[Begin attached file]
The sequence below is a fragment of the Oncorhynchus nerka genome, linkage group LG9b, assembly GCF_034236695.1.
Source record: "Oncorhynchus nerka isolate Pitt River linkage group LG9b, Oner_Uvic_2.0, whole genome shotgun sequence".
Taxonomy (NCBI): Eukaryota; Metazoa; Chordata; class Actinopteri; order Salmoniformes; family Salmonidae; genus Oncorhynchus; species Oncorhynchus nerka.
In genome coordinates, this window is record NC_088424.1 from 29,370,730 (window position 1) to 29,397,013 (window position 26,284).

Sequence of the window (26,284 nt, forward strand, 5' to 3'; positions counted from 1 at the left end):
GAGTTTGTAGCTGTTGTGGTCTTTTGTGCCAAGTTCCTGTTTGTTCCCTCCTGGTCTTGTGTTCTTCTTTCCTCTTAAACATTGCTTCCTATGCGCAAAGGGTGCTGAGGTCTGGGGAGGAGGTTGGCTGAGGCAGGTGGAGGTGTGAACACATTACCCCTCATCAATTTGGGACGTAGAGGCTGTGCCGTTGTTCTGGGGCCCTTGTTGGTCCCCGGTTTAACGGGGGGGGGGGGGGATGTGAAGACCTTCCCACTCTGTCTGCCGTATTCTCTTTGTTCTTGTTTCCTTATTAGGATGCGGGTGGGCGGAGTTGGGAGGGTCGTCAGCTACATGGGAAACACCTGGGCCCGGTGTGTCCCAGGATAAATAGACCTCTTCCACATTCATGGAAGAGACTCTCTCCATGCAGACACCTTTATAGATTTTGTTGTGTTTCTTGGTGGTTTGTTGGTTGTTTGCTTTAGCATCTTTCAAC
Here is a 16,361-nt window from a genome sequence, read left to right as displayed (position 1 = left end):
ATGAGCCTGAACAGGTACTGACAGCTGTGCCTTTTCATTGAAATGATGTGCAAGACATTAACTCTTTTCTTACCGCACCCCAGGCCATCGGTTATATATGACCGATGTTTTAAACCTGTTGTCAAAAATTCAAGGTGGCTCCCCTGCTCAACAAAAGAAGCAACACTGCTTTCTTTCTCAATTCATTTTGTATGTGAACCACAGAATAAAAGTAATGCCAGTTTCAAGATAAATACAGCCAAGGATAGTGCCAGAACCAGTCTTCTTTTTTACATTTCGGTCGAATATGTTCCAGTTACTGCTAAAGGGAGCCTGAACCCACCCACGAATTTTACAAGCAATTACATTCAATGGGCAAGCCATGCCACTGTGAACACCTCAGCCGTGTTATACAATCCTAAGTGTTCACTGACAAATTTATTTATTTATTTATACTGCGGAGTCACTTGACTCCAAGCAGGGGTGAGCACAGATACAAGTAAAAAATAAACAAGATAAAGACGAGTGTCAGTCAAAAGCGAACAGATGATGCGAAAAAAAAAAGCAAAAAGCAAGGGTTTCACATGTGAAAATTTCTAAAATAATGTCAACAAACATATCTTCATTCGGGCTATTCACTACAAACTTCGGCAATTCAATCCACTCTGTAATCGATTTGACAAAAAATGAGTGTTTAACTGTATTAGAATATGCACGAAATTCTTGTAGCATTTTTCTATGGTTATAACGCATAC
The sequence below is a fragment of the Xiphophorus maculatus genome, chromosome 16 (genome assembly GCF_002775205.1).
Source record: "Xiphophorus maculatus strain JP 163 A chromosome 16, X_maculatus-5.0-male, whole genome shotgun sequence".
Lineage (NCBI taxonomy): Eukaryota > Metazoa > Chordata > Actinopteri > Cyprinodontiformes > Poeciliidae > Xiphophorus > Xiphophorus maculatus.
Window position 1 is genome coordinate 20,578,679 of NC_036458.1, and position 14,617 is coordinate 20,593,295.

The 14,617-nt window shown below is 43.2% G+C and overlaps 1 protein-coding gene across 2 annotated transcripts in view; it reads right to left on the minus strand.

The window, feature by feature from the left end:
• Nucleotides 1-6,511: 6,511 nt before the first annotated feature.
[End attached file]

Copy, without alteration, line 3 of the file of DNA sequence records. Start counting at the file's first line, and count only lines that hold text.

Taxonomy (NCBI): Eukaryota; Metazoa; Chordata; class Actinopteri; order Salmoniformes; family Salmonidae; genus Oncorhynchus; species Oncorhynchus nerka.